Any predictability allows your brain to relax, by having some (vs none) expectations. Same for your headlines.

Here’s what a Conductor study showed about using numbers:

Overall headline preferences chart, showing "Numbers" as 36% preferred

A few examples:

  • 45 Productivity Tips for Extremely Busy People – via The Muse
  • 9 Things You Should Never Say When Asking for a Raise – via
  • 40 Essential Social Media Marketing Statistics for 2017 – via this blog right here

Help your readers by setting an expectation. They’ll more likely reward you with a click -vs- hitting the back button.

5. Express a problem

My favorite technique for winning the attention of the reader is to show empathy. How? By stating an important problem they’re experiencing.

Do this and the reader will feel you understand them.

They’ll want to read more to see how you can help them solve their pain.

Of course, this requires you’ve done your research and homework (which should always be the case).

Here’s some questions worth answering when starting up any post:

  • What’s the problem?
  • Who’s experiencing it?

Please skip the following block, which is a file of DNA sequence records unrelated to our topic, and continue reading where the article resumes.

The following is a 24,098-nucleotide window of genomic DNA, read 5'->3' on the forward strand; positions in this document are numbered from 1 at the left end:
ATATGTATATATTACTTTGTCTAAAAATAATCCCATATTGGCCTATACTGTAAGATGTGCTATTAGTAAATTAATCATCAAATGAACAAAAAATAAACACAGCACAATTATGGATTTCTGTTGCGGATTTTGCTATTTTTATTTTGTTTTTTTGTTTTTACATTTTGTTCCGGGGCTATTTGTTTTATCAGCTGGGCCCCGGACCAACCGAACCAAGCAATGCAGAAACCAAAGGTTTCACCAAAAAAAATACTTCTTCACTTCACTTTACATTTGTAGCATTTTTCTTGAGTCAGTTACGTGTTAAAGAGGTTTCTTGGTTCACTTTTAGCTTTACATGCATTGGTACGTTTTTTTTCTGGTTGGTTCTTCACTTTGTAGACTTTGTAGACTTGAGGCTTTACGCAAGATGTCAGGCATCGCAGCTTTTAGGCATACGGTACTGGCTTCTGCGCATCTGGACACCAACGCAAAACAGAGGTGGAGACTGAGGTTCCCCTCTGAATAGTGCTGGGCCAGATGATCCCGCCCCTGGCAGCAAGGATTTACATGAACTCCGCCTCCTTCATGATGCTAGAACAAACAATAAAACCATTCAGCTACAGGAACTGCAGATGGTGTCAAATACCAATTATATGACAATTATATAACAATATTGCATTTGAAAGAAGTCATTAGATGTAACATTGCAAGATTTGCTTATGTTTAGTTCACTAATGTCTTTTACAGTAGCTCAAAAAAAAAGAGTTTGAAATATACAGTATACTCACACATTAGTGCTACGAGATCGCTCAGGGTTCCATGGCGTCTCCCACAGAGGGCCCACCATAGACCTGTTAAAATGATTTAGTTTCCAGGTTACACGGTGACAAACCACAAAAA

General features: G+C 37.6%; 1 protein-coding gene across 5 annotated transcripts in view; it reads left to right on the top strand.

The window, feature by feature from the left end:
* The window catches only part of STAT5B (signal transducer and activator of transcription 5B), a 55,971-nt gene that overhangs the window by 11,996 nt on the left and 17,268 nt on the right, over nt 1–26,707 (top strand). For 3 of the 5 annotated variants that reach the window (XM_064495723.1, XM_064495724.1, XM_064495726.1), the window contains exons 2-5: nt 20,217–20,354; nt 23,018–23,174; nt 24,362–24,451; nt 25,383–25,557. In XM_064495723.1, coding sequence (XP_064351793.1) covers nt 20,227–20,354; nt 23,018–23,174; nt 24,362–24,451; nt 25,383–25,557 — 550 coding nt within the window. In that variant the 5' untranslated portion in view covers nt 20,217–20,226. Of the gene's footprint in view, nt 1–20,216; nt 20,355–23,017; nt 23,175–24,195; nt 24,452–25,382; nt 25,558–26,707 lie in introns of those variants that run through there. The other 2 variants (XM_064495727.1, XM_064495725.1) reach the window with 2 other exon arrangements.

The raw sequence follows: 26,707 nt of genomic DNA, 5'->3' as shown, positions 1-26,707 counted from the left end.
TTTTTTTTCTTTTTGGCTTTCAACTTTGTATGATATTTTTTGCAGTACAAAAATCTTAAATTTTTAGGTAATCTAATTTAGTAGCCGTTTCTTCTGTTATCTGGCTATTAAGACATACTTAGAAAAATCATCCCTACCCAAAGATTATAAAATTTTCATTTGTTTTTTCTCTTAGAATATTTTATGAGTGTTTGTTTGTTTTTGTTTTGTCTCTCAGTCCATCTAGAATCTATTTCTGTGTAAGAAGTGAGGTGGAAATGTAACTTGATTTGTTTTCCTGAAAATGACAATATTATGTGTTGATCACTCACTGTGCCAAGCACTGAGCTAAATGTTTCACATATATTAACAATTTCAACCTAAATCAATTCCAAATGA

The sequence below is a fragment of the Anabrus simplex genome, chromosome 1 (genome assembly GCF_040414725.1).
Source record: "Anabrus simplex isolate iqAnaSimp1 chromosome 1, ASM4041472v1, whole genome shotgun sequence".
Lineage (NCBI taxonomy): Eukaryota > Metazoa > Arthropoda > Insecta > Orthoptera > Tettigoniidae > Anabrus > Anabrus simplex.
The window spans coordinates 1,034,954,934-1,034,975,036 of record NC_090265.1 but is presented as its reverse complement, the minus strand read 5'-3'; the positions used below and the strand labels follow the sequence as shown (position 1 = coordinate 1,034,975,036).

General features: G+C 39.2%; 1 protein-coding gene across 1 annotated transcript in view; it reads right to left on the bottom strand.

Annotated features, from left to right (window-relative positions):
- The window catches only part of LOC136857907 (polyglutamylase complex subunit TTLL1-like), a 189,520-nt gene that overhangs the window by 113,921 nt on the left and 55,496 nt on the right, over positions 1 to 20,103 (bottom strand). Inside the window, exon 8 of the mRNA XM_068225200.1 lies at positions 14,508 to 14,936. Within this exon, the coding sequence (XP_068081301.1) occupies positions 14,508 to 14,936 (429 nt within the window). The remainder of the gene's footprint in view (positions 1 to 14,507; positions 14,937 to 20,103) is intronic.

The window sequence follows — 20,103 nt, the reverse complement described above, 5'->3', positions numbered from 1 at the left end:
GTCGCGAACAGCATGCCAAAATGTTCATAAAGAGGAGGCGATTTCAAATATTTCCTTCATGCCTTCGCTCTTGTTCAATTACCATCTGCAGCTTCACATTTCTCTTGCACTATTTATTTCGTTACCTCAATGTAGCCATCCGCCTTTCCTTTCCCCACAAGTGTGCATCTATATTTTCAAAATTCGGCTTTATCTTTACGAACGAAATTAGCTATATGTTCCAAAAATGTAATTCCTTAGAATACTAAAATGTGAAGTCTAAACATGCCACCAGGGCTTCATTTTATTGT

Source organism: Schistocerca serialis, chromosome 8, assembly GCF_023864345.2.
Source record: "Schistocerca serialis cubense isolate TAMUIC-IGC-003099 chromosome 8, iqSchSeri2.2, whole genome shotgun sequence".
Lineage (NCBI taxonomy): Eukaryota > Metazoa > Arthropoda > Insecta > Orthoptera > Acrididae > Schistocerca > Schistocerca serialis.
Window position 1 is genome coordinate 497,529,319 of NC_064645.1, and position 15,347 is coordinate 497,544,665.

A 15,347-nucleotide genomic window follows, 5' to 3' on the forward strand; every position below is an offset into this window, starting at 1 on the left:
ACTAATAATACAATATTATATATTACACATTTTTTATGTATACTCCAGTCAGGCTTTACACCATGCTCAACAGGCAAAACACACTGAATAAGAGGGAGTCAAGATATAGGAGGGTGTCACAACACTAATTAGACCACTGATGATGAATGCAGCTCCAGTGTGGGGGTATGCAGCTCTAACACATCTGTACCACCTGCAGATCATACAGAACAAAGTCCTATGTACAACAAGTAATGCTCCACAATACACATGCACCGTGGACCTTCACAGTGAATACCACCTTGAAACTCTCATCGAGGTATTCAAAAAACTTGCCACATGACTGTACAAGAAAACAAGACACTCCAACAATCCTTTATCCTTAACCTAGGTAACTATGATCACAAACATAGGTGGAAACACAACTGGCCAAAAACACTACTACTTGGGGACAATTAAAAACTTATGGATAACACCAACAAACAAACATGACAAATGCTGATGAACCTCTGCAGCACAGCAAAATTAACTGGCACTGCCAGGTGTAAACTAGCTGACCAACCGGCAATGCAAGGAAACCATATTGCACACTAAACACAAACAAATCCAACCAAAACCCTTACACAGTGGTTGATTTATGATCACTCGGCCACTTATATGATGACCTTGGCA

• Why is it a problem?
  • How does it make them feel?
  • When do they feel it?

This forces you to think and learn about your target audience.

Sometimes, I write the headline first, before writing the outline and content. This keeps me focused for everything that goes into the post.

Other times, I’ll create an outline and write the content first. Then write some headlines based on the post. I’ll pick a headline that works best.

Either works well, depends on how you want to engage your brain.

Here’s some examples of simply expressing a problem (combining the ‘question’ technique):

  • “Do you stumble when people ask what you do?”
  • “Are the words on your web pages more about you then about your readers?”
  • “Do you sit, stare and weep when writing your social media headlines?”

Framing opening lines around a problem excites the brain—which generates curiosity.